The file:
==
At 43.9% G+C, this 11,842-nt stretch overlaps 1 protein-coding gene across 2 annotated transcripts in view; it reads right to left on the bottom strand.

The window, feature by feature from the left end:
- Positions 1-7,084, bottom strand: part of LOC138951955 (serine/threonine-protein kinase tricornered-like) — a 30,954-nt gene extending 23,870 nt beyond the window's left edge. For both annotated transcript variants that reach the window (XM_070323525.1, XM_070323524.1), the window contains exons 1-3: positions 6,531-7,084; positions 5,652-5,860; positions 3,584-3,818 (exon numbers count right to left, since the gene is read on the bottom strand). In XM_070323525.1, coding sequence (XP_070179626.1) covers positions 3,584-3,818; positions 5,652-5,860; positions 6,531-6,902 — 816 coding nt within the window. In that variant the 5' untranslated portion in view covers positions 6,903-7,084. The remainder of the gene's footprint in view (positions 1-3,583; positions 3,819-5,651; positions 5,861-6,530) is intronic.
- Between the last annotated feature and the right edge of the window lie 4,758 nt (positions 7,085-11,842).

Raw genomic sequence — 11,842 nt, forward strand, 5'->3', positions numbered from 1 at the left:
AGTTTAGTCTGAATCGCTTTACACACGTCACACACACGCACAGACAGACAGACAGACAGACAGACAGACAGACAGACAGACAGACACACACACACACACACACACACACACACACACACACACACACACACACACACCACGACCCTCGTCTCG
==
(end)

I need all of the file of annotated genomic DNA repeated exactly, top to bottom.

At 43.9% G+C, this 11,842-nt stretch overlaps 1 protein-coding gene across 2 annotated transcripts in view; it reads right to left on the bottom strand.

The window, feature by feature from the left end:
- Positions 1-7,084, bottom strand: part of LOC138951955 (serine/threonine-protein kinase tricornered-like) — a 30,954-nt gene extending 23,870 nt beyond the window's left edge. For both annotated transcript variants that reach the window (XM_070323525.1, XM_070323524.1), the window contains exons 1-3: positions 6,531-7,084; positions 5,652-5,860; positions 3,584-3,818 (exon numbers count right to left, since the gene is read on the bottom strand). In XM_070323525.1, coding sequence (XP_070179626.1) covers positions 3,584-3,818; positions 5,652-5,860; positions 6,531-6,902 — 816 coding nt within the window. In that variant the 5' untranslated portion in view covers positions 6,903-7,084. The remainder of the gene's footprint in view (positions 1-3,583; positions 3,819-5,651; positions 5,861-6,530) is intronic.
- Between the last annotated feature and the right edge of the window lie 4,758 nt (positions 7,085-11,842).

Raw genomic sequence — 11,842 nt, forward strand, 5'->3', positions numbered from 1 at the left:
AGTTTAGTCTGAATCGCTTTACACACGTCACACACACGCACAGACAGACAGACAGACAGACAGACAGACAGACAGACAGACAGACACACACACACACACACACACACACACACACACACACACACACACACACACACCACGACCCTCGTCTCG